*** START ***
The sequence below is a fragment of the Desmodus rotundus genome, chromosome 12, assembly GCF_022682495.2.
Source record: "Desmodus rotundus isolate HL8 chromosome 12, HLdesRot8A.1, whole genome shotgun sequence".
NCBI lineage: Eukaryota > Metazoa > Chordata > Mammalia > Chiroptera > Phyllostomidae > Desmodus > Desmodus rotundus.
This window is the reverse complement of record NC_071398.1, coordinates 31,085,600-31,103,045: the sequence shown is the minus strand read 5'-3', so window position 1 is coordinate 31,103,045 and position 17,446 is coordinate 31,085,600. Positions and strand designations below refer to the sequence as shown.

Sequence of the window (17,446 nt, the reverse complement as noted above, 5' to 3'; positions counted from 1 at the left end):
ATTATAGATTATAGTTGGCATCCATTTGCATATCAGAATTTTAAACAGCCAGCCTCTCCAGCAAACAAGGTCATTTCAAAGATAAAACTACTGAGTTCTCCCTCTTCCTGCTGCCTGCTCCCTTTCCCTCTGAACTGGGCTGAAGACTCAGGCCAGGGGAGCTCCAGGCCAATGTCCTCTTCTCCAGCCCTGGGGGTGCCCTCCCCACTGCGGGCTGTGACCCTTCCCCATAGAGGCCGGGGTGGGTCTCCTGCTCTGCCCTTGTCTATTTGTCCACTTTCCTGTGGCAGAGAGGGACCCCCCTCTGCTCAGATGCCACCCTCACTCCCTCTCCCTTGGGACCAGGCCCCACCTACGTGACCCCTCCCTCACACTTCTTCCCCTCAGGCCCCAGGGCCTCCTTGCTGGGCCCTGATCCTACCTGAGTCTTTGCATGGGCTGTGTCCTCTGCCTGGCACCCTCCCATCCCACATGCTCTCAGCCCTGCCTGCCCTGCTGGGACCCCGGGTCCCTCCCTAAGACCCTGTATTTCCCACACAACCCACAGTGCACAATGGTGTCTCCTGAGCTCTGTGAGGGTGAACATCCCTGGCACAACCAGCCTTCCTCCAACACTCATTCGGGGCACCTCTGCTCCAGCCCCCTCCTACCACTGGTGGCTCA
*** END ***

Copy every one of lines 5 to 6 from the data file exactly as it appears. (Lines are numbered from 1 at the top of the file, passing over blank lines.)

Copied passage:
Sequence of the window (17,446 nt, the reverse complement as noted above, 5' to 3'; positions counted from 1 at the left end):
ATTATAGATTATAGTTGGCATCCATTTGCATATCAGAATTTTAAACAGCCAGCCTCTCCAGCAAACAAGGTCATTTCAAAGATAAAACTACTGAGTTCTCCCTCTTCCTGCTGCCTGCTCCCTTTCCCTCTGAACTGGGCTGAAGACTCAGGCCAGGGGAGCTCCAGGCCAATGTCCTCTTCTCCAGCCCTGGGGGTGCCCTCCCCACTGCGGGCTGTGACCCTTCCCCATAGAGGCCGGGGTGGGTCTCCTGCTCTGCCCTTGTCTATTTGTCCACTTTCCTGTGGCAGAGAGGGACCCCCCTCTGCTCAGATGCCACCCTCACTCCCTCTCCCTTGGGACCAGGCCCCACCTACGTGACCCCTCCCTCACACTTCTTCCCCTCAGGCCCCAGGGCCTCCTTGCTGGGCCCTGATCCTACCTGAGTCTTTGCATGGGCTGTGTCCTCTGCCTGGCACCCTCCCATCCCACATGCTCTCAGCCCTGCCTGCCCTGCTGGGACCCCGGGTCCCTCCCTAAGACCCTGTATTTCCCACACAACCCACAGTGCACAATGGTGTCTCCTGAGCTCTGTGAGGGTGAACATCCCTGGCACAACCAGCCTTCCTCCAACACTCATTCGGGGCACCTCTGCTCCAGCCCCCTCCTACCACTGGTGGCTCA